Various sensitivity mapping approaches have been developed, primarily by civil society or academic institutions, with varying degrees of government involvement. The maps typically operate at a landscape level, with regional, national or international coverage. Most approaches have been applied to onshore and offshore wind energy. For example, a 2020 review of sensitivity mapping identified 24 approaches or tools,8 of which all but one had been developed primarily for wind power (Allinson et al., 2020[79]). Despite the focus on wind, sensitivity mapping can also be applied to other electricity generation infrastructure (see e.g. (Gove et al., 2016[21]) and transmission infrastructure (see e.g. (Gauld et al., 2022[80])).

Most sensitivity mapping approaches focus on birds, with only a handful covering bats or other mammals (Allinson et al., 2020[79]). Integrating other taxa and habitats into sensitivity maps could increase their value and uptake by decision makers. The focus on avian sensitivity has likely emerged for two reasons. First, birds are one of the most impacted groups by wind energy. Second, information and data on avian species distribution, abundance and risk factors are relatively advanced. Improving the underlying data on other taxa and the risks posed to them by renewable power infrastructure, will be fundamental for expanding the scope and use of sensitivity maps (see also 5.1.4).

Sensitivity mapping has been used to inform renewable power siting in several countries (Box 4.8). However, application of sensitivity mapping tends to be ad hoc rather than formalised in energy planning processes. Scope exists for governments to better integrate sensitivity mapping into their planning processes. This could involve developing guidance on sensitivity mapping (e.g. the EU commissioned a Wildlife Sensitivity Mapping Manual (Allinson et al., 2020[79])), leading the development of sensitivity maps (e.g. the Environmental Zoning Tool developed by the Spanish government Box 4.8), or establishing regulatory requirements to consider sensitivity maps as part of the planning and appraisal process. Ensuring the compatibility of sensitivity mapping with planning and consenting procedures is also important, which underscores the value of government engagement in tool development. For example, as biodiversity impacts are just one constraint to consider when siting infrastructure, governments could find value in wildlife sensitivity maps that can be integrated with information on other relevant constraints or criteria, such as resource potential, land-uses, legal restrictions and distance from the transmission grid. Finally, ongoing efforts to improve the coverage of species and habitats of concern will help to increase sensitivity mapping’s utility.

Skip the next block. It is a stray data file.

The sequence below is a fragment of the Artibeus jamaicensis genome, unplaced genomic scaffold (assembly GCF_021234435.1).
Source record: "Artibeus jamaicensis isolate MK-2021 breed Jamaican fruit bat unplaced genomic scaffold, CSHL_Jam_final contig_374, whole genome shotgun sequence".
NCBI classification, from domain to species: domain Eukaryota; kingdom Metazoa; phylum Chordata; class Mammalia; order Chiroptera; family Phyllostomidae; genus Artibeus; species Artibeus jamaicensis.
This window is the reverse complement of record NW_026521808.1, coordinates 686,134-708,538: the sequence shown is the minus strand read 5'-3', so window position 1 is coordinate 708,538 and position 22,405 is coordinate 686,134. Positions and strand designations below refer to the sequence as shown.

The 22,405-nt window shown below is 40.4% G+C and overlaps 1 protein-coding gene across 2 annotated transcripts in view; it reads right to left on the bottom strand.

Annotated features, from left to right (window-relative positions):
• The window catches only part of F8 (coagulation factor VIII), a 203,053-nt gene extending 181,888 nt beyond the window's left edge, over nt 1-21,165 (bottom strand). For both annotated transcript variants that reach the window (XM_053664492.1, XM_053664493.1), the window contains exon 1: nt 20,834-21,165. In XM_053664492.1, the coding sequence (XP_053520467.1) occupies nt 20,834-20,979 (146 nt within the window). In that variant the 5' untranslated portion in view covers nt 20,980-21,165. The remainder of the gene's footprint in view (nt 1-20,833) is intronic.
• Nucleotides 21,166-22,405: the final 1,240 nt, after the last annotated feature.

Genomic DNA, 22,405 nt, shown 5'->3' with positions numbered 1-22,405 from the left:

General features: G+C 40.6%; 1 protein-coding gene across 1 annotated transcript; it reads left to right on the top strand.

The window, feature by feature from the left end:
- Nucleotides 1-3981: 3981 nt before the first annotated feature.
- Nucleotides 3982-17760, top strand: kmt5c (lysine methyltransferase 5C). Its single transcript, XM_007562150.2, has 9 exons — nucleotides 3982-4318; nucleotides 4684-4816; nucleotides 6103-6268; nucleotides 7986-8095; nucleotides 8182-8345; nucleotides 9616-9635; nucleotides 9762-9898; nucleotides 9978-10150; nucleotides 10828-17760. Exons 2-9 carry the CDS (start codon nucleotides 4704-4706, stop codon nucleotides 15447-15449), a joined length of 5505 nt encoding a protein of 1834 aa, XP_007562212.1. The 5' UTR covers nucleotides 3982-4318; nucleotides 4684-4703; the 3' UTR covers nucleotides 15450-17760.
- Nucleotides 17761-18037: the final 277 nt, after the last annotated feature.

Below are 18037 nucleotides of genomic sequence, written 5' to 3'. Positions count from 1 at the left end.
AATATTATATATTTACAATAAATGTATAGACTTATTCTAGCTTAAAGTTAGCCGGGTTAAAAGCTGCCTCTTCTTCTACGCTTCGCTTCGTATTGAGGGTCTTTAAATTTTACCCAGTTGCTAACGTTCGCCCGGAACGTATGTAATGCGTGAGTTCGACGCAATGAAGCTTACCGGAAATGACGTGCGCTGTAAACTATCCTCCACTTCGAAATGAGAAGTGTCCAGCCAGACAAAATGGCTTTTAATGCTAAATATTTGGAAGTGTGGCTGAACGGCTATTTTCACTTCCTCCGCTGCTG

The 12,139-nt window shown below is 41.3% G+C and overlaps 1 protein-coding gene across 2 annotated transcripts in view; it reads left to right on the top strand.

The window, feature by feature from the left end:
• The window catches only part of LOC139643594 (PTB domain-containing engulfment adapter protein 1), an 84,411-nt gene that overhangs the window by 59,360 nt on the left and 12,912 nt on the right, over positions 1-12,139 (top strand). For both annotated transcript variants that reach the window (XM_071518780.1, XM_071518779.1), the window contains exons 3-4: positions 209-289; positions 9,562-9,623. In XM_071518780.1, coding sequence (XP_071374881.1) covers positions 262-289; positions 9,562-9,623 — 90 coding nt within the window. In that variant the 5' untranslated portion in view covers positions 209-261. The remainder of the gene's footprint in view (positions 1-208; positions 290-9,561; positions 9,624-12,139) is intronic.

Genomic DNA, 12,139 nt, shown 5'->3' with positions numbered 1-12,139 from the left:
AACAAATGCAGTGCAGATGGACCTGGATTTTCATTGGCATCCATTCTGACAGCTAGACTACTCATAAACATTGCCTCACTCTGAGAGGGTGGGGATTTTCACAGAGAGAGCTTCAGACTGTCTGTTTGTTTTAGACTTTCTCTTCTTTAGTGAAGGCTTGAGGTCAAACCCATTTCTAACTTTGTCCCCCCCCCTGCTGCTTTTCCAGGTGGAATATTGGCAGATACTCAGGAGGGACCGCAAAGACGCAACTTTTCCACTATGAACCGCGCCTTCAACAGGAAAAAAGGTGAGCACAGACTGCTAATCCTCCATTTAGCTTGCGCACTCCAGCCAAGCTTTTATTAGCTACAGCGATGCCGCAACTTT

Cost-benefit analysis (CBA) and multi-criteria decision analysis (MCDA) are two related decision-support tools that are sometimes used to inform decisions on electricity generation portfolios and power sector policies and projects. These tools can be used individually, in parallel (as two separate sources of information), or in an integrated manner where monetised and non-monetised values are considered together (e.g., CBA results can be one criterion in the MCDA). Both tools are increasingly combined with GIS to inform spatially explicit decisions, such as infrastructure siting.

Effective integration of biodiversity into CBA and MCDA, when appraising power sector policies, plans, programmes (hereafter “policies”) and projects, can help ensure that choices made in power-sector planning optimally balance trade-offs across biodiversity and other environmental and social objectives. This requires thorough accounting of the impacts on ecosystem services in CBA and inclusion of explicit and appropriately weighted biodiversity criteria in MCDA. As illustrated in the examples below, investment options could be pre-screened with exclusionary criteria for those that may reduce the viability of species or ecosystems of conservation concern.